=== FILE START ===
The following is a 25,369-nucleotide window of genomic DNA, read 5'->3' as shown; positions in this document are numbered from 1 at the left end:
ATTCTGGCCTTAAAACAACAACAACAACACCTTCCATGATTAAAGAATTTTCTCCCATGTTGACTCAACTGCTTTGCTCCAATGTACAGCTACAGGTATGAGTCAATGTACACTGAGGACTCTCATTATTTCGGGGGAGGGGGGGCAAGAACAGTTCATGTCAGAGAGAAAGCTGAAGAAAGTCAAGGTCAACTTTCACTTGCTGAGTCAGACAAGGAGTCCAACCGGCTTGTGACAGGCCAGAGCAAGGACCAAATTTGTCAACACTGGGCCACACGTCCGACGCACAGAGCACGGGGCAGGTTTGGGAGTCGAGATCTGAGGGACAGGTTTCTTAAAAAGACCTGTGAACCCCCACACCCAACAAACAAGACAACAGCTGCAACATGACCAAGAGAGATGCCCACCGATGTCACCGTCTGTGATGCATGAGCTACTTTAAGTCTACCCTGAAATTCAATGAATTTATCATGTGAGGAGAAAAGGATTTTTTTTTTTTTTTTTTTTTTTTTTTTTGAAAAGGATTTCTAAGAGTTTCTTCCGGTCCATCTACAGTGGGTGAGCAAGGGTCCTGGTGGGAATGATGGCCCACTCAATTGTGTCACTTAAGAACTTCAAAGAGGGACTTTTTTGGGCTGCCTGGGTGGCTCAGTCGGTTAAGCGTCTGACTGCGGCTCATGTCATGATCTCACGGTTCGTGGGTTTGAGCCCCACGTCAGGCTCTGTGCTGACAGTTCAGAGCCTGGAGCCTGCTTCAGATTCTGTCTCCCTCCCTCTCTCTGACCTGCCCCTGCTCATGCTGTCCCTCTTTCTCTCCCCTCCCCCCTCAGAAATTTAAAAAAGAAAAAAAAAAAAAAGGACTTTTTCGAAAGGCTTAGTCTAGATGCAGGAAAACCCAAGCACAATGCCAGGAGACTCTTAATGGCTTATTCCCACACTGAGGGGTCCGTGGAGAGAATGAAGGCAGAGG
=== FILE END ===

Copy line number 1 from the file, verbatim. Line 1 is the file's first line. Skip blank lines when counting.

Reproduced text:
The following is a 25,369-nucleotide window of genomic DNA, read 5'->3' as shown; positions in this document are numbered from 1 at the left end: